As I had to include a hidden room in my story, I included a scene where I searched for the gwisin and found a hidden ballroom in the mansion with mirrored walls. In a dimly lit room, I see a floating gwisin (my birth mom) as she floats feet away from me holding a wicker baby basket and staring into one mirrored wall. I watch her tip the basket towards the mirror to reveal nothing inside (baby me gone). When she panics and opens her mouth to scream, I call out to reassure her that I am okay. Writing this scene was unexpectedly difficult as I had to stop once or twice to sob in the dark living room where I typed alone–my husband and kids sound asleep. This fascinated me as I’m turning 50 in two years and I thought i’d pretty much already swallowed that (loss-of-birthparents) stone.

Sadly, my accomplishment is a grain in the sand since I have to revise my story, try to publish it and then, of course, complete an unrelated novel. As I have found the judgmental words of crusty male writers not terribly helpful, I wondered if female authors offer more relevant advice. One of my favorite writers Lorrie Moore wrote “Writing has to be an obsession – it’s only for those who say, ‘I’m not going to do anything else.’ (Ugh. Next please). Alice Munro has said that she began writing short stories because as a young mother she had no time to write novels: “When you are responsible for running a house and taking care of small children, particularly in the days before disposable diapers or ubiquitous automatic washing machines, it’s hard to arrange for large chunks of time.” If freaking Alice Monroe struggled to write a novel when she had young children, there’s little hope for me.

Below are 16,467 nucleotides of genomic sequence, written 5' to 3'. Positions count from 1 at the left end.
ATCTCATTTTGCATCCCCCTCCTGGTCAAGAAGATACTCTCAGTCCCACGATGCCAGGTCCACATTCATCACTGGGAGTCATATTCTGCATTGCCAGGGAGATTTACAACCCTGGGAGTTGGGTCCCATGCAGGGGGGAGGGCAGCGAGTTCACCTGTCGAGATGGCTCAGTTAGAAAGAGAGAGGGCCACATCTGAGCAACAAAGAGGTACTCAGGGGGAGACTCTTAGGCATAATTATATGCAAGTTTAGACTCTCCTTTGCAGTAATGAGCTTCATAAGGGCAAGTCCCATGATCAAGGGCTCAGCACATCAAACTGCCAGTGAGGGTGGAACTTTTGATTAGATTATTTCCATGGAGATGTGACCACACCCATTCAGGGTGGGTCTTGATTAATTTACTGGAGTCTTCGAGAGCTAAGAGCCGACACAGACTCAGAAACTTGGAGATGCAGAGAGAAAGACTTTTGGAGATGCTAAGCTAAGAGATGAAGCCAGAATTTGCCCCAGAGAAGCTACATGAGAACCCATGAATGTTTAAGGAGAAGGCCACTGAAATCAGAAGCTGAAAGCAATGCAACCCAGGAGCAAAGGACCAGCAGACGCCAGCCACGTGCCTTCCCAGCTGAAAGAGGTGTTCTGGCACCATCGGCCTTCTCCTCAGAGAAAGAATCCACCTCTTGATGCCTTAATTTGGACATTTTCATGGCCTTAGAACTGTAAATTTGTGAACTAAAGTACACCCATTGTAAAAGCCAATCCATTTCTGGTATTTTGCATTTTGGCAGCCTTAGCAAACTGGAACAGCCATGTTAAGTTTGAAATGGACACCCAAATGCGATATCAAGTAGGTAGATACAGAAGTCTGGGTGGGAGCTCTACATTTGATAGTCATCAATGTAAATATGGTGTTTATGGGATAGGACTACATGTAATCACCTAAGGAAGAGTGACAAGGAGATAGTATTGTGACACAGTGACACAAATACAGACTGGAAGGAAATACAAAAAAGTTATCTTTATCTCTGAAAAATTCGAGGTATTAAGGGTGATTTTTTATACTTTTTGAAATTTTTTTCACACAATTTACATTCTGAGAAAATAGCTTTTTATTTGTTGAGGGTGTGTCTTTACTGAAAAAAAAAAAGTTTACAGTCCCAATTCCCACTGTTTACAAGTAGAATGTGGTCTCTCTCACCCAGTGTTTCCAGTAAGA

Author Shirley Jackson, a mother of four with full household responsibilities during a different era, is someone I admire and relate to for she writes of her struggles to be a mother of four, do household chores and write. Apparently she could create full stories in her head while she did mundane chores and somehow did it so well that at the end of the day when she sat down to write, her completed story just fell out onto her pages. (She sounds super-human or like a ridiculous genius so I can’t learn too much from her).

Perhaps, I need to turn to writers with ADHD for the most useful advice. For this post, I learned that Robin Black, an author whom I had already admired for publishing her first story collection after age 35 and then publishing her first novel after age 40, has ADHD. (Her novel, Life Drawing, is the kind of beautifully written, character-steeped book I’d be honored to write). This exciting discovery lead me to read a few of her interviews where she discusses tackling her writer’s block and ADHD in great detail. She honestly discusses her struggles to write a novel and notes how it made sense that her first writing effort was a collection of short stories. One of the most interesting pieces of advice she imparts is that starting a novel with a death and going backwards to explain it, is a good technique for an ADHD writer; it offers a structure. Notably, this structure is used in many of my favorite modern novels (e.g., Donna Tartt’s The Goldfinch (mom dies very early on) and the Secret History ( main character dies on page one) and so many others. I think I’ll try it out for my novel.